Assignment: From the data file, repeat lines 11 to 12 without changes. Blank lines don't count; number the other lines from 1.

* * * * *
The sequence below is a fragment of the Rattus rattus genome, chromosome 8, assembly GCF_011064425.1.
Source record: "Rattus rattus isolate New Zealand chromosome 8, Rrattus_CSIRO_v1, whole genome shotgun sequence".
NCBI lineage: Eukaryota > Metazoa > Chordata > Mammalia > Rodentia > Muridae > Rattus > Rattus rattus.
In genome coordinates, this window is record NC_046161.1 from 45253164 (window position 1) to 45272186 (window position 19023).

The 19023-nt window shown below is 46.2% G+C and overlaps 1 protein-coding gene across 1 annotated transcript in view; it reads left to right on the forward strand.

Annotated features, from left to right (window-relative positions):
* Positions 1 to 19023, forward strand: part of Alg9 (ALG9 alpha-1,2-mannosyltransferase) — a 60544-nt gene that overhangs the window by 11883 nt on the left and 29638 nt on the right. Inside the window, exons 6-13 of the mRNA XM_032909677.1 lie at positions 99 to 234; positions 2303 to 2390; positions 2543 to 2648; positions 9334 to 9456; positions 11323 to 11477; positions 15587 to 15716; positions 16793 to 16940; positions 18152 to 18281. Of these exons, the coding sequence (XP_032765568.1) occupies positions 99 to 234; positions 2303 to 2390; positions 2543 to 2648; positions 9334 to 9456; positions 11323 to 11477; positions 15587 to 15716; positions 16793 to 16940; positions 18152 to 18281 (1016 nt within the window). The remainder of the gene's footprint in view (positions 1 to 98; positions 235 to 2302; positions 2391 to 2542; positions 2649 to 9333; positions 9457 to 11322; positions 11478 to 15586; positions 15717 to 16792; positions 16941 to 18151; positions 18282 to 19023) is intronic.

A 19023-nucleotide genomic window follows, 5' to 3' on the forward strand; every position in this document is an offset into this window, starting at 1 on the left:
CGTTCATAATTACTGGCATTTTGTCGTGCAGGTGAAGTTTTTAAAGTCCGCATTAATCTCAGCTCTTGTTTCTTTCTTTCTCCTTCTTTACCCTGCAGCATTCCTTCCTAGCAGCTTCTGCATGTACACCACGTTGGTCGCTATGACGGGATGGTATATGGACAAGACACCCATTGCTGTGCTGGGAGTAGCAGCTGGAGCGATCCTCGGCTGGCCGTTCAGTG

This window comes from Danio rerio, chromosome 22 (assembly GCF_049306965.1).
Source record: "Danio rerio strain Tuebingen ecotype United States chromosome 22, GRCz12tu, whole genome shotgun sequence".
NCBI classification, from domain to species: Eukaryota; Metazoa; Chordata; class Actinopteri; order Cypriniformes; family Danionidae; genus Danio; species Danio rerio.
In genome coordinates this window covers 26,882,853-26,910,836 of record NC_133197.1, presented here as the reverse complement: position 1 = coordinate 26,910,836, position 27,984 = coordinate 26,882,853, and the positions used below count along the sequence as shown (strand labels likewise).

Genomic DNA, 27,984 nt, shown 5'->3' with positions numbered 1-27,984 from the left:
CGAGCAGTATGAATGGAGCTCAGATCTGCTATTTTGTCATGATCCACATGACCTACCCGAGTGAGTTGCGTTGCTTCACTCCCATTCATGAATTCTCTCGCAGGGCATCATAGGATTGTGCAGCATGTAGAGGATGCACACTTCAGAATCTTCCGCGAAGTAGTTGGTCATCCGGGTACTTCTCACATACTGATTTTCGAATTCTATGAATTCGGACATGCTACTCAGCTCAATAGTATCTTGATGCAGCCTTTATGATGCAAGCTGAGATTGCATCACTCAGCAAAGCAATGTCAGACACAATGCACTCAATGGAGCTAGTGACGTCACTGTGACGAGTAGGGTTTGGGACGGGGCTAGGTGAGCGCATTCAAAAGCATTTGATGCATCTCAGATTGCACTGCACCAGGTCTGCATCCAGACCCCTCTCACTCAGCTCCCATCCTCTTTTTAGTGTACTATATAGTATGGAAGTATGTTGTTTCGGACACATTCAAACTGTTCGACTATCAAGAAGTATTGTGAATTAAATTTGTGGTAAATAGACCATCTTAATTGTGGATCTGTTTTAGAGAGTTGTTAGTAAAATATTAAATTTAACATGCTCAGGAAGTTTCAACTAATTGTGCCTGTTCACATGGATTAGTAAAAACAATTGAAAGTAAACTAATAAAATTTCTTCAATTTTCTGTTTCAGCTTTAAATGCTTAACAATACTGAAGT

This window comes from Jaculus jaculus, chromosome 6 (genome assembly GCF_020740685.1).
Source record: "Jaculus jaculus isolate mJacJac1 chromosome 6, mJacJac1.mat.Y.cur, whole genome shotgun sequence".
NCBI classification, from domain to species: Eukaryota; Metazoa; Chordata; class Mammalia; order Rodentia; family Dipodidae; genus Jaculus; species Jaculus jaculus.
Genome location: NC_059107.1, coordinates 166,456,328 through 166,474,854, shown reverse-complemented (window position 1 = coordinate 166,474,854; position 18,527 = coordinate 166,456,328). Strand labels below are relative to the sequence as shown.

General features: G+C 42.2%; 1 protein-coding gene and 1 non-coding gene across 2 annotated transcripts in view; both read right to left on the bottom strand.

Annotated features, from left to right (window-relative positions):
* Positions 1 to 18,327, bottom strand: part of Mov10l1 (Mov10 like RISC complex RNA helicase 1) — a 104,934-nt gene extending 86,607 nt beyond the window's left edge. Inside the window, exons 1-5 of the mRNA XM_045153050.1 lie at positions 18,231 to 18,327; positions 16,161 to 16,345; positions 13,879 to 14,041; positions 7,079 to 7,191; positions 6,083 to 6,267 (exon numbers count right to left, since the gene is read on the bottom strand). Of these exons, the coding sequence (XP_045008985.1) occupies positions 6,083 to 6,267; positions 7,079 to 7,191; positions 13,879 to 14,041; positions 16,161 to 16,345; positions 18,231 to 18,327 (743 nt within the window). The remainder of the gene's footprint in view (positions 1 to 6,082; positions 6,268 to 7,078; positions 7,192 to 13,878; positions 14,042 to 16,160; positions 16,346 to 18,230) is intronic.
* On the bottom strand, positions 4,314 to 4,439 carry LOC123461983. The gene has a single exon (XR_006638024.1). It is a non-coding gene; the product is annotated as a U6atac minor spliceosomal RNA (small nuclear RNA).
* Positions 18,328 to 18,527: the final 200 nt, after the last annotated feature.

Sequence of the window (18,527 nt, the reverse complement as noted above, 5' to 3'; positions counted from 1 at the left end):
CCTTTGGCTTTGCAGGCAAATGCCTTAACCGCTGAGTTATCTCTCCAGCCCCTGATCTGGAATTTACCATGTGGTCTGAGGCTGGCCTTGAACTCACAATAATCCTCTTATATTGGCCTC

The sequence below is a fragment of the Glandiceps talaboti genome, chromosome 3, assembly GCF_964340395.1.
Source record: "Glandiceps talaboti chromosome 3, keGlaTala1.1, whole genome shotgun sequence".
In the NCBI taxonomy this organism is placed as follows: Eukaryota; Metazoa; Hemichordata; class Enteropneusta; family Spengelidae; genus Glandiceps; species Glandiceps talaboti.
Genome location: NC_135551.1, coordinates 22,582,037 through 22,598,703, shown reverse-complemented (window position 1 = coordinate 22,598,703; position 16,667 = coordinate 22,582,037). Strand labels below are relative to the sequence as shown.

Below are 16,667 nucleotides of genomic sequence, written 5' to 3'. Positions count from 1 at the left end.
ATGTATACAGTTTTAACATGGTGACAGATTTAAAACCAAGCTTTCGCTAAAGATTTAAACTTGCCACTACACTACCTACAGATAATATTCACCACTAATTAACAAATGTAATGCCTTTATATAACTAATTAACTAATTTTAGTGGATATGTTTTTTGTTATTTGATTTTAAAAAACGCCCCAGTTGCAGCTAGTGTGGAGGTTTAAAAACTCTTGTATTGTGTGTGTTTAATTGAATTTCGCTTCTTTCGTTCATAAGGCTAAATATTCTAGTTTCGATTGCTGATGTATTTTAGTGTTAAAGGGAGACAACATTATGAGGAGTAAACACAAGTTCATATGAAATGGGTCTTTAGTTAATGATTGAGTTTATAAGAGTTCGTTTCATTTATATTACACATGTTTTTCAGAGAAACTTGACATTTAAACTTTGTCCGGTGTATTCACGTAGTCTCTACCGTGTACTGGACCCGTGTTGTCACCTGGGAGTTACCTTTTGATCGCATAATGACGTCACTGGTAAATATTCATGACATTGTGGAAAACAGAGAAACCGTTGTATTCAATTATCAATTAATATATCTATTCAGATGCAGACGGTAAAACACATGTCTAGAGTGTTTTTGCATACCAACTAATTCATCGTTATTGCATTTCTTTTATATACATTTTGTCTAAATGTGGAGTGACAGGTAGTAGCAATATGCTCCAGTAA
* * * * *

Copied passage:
Source record: "Danio rerio strain Tuebingen ecotype United States chromosome 22, GRCz12tu, whole genome shotgun sequence".
NCBI classification, from domain to species: Eukaryota; Metazoa; Chordata; class Actinopteri; order Cypriniformes; family Danionidae; genus Danio; species Danio rerio.